“Shoplifters,” directed by Kore-eda Hirokazu, is a family drama that delves deep on themes of poverty and connection. New York Times critic Manohla Dargis wrote, “Kore-eda’s great subject is the contemporary family, a topic that gives him an immensity of themes, including loss, love, class, alienation in the modern world and just about everything else.” It was nominated for a Best Foreign Language Film at the 91st Academy Awards.

Aaron Gerow will introduce “Shoplifters” and moderate the post-film discussion. Gerow is Professor of East Asian cinema and culture at Yale University and has published widely on variety of topics in Japanese film and popular culture. His books include “Visions of Japanese Modernity: Articulations of Cinema, Nation, and Spectatorship, 1895-1925” (2010); “A Page of Madness: Cinema and Modernity in 1920s Japan” (2008); and “Kitano Takeshi” (2007). He also runs his own Japanese film website Tangemania (www.aarongerow.com).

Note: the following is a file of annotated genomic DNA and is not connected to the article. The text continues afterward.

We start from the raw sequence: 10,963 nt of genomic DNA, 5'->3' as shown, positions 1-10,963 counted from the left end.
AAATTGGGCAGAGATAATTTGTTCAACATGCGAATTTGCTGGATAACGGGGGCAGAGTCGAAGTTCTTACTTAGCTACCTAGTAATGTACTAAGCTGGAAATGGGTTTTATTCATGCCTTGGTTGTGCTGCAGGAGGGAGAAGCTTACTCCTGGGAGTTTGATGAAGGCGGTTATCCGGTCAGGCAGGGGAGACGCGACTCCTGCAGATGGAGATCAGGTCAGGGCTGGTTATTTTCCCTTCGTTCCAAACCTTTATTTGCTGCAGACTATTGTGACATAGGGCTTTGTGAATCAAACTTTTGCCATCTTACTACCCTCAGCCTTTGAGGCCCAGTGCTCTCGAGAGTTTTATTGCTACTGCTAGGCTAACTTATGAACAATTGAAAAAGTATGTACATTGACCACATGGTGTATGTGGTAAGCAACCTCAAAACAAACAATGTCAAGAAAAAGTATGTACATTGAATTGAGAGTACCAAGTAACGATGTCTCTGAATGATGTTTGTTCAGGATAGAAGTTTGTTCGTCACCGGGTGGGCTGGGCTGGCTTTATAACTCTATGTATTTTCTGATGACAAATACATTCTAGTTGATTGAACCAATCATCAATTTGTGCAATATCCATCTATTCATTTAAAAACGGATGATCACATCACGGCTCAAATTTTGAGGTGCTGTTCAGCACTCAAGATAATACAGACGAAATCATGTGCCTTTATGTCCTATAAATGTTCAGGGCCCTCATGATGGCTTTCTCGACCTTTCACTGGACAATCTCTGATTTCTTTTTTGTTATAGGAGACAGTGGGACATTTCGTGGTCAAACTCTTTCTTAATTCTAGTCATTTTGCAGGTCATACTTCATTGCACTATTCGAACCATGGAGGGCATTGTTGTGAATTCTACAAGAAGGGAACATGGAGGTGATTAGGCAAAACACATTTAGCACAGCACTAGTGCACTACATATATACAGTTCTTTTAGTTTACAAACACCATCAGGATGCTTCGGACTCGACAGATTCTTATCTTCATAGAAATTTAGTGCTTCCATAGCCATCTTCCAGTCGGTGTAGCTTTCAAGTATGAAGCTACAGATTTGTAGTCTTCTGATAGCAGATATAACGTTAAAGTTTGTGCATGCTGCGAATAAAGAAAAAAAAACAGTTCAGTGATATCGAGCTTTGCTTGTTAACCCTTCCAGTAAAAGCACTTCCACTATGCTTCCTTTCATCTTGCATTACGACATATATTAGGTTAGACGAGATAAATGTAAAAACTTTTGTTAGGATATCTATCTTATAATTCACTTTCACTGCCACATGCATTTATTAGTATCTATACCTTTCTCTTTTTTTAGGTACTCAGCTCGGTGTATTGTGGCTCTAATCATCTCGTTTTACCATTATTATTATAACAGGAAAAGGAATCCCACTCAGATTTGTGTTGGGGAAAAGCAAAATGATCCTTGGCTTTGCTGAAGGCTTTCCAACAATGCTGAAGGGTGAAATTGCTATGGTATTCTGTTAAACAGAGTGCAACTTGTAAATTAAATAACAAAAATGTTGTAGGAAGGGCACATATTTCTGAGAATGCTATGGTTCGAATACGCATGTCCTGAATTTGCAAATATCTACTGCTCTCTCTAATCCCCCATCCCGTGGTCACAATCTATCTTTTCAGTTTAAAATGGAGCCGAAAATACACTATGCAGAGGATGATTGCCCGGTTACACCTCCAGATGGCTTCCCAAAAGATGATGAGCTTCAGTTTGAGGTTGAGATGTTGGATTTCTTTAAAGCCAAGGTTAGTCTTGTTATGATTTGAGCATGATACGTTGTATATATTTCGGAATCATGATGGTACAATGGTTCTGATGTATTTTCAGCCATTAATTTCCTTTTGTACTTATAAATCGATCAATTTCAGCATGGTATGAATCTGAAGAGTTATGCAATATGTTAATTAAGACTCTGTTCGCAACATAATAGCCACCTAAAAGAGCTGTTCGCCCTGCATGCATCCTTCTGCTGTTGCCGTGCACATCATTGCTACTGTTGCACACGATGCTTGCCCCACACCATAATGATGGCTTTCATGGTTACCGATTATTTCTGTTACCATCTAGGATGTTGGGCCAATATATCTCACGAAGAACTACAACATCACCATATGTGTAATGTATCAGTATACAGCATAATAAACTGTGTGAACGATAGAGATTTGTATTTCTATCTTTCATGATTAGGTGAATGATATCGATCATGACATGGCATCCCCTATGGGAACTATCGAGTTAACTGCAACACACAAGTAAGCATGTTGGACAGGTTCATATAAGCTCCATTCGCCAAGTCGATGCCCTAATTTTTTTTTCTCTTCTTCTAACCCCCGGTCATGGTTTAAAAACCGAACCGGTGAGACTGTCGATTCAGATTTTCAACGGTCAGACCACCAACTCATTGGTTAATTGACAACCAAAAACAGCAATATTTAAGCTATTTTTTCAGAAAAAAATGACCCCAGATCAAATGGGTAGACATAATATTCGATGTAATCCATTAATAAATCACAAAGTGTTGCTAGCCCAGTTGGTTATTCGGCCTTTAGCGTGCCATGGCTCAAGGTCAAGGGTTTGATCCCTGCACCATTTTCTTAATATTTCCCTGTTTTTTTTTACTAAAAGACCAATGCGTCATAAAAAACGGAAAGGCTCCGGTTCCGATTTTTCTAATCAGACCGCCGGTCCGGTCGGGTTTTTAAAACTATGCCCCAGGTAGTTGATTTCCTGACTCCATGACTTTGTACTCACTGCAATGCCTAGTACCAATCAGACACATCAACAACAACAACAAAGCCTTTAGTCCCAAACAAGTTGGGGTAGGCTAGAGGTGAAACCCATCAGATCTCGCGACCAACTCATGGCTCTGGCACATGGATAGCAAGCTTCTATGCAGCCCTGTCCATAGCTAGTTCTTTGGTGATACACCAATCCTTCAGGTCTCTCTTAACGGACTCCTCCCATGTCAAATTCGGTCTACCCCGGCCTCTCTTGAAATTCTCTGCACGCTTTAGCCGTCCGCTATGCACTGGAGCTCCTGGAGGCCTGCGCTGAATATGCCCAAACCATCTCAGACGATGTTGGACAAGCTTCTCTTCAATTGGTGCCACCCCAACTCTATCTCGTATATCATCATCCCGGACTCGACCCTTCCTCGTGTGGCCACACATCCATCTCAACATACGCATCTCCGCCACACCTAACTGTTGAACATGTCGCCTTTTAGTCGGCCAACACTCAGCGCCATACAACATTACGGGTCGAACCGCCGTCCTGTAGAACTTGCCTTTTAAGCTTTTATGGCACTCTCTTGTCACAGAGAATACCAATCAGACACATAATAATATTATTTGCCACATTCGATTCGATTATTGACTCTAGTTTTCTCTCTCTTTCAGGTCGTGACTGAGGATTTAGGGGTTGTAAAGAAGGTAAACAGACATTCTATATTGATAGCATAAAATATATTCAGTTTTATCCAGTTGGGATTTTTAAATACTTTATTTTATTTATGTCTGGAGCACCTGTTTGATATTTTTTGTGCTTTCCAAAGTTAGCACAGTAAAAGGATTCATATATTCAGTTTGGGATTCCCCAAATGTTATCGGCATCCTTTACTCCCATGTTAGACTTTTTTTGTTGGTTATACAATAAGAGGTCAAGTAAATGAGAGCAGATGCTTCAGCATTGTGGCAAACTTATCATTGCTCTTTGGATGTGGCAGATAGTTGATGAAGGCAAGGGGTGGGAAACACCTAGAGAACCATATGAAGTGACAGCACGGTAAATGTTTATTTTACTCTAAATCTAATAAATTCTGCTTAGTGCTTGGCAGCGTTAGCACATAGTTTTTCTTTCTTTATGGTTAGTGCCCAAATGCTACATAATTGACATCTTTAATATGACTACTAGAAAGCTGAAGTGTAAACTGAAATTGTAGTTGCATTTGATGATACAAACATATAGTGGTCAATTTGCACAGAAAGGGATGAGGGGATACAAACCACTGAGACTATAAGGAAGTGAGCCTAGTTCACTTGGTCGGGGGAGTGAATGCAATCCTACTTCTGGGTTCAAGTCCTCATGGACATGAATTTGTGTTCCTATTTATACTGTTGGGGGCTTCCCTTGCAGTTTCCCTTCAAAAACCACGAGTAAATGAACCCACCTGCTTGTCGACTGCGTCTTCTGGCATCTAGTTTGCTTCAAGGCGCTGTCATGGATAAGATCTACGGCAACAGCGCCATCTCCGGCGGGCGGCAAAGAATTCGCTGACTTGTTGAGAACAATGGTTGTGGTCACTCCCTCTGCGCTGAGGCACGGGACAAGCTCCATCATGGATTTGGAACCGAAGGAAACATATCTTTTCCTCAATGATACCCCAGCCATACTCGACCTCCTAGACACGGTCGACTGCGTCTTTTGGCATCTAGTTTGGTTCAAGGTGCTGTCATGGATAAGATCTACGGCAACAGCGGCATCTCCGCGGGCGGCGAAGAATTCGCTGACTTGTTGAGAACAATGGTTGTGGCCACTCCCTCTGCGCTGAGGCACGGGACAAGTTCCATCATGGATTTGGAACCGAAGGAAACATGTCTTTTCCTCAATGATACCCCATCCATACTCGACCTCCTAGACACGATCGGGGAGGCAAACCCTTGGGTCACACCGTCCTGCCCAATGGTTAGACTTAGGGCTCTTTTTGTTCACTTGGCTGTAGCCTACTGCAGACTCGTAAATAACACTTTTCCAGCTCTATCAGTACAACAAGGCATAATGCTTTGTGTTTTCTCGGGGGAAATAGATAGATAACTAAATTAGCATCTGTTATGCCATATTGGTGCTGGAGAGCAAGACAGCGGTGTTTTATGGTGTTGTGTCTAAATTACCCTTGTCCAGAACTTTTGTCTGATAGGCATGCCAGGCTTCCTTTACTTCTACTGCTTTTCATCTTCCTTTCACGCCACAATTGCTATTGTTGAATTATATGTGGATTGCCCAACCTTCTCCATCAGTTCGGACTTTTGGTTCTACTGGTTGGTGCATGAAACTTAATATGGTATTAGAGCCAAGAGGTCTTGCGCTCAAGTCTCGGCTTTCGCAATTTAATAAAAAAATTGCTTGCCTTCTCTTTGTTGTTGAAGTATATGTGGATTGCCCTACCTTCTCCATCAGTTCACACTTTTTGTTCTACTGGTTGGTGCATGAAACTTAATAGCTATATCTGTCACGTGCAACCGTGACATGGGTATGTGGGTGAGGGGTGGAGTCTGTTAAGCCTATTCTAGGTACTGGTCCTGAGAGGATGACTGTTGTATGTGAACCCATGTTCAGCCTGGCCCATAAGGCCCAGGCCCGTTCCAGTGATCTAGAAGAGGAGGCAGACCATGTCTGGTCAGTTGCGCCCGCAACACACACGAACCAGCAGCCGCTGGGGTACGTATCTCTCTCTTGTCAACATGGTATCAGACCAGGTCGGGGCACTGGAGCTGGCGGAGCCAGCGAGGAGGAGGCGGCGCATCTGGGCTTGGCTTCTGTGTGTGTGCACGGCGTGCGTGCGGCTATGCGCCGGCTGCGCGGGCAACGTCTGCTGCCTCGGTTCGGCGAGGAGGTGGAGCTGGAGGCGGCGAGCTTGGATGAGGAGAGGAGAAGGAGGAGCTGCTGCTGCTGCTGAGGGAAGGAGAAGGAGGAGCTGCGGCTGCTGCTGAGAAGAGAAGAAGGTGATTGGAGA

As an indoor event, proof of vaccination and masks are required.

“How to Read A Film: The American Western” concludes with Clint Eastwood’s 1992 “Unforgiven” Sun., May 15

Best Video Film & Cultural Center concludes Mark Schenker’s 11th installment of his “How to Read a Film” series, focusing again this season on a genre rather than a director. Having presented two series on film noir and another on screwball comedy, he turns now to another distinctively American film category: the western. He will consider four great movies ranging from the 1930’s through the 1950’s—a great decade for the genre both in the theater and on TV—to the 1990’s.